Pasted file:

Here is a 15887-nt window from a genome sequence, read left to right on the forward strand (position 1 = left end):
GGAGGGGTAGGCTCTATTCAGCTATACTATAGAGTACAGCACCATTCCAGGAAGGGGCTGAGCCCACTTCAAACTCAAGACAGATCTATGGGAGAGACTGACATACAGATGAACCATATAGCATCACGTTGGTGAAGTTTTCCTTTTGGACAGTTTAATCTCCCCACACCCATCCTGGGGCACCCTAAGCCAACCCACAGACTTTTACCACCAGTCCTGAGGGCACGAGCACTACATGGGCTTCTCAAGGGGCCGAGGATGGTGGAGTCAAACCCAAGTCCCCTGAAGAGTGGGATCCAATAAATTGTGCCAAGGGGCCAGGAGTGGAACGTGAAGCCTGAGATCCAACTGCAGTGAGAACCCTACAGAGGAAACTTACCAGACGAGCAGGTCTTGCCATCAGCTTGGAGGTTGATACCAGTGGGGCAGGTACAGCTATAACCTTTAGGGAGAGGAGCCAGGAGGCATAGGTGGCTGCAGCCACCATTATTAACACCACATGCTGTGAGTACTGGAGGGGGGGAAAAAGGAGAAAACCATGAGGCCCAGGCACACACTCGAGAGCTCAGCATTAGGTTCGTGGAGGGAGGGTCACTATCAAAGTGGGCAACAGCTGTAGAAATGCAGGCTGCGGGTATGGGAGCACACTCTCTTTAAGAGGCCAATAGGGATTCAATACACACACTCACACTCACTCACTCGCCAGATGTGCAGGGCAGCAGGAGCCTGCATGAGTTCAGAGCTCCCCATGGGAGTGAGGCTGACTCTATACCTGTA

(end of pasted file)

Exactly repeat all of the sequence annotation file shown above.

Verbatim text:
Here is a 15887-nt window from a genome sequence, read left to right on the forward strand (position 1 = left end):
GGAGGGGTAGGCTCTATTCAGCTATACTATAGAGTACAGCACCATTCCAGGAAGGGGCTGAGCCCACTTCAAACTCAAGACAGATCTATGGGAGAGACTGACATACAGATGAACCATATAGCATCACGTTGGTGAAGTTTTCCTTTTGGACAGTTTAATCTCCCCACACCCATCCTGGGGCACCCTAAGCCAACCCACAGACTTTTACCACCAGTCCTGAGGGCACGAGCACTACATGGGCTTCTCAAGGGGCCGAGGATGGTGGAGTCAAACCCAAGTCCCCTGAAGAGTGGGATCCAATAAATTGTGCCAAGGGGCCAGGAGTGGAACGTGAAGCCTGAGATCCAACTGCAGTGAGAACCCTACAGAGGAAACTTACCAGACGAGCAGGTCTTGCCATCAGCTTGGAGGTTGATACCAGTGGGGCAGGTACAGCTATAACCTTTAGGGAGAGGAGCCAGGAGGCATAGGTGGCTGCAGCCACCATTATTAACACCACATGCTGTGAGTACTGGAGGGGGGGAAAAAGGAGAAAACCATGAGGCCCAGGCACACACTCGAGAGCTCAGCATTAGGTTCGTGGAGGGAGGGTCACTATCAAAGTGGGCAACAGCTGTAGAAATGCAGGCTGCGGGTATGGGAGCACACTCTCTTTAAGAGGCCAATAGGGATTCAATACACACACTCACACTCACTCACTCGCCAGATGTGCAGGGCAGCAGGAGCCTGCATGAGTTCAGAGCTCCCCATGGGAGTGAGGCTGACTCTATACCTGTA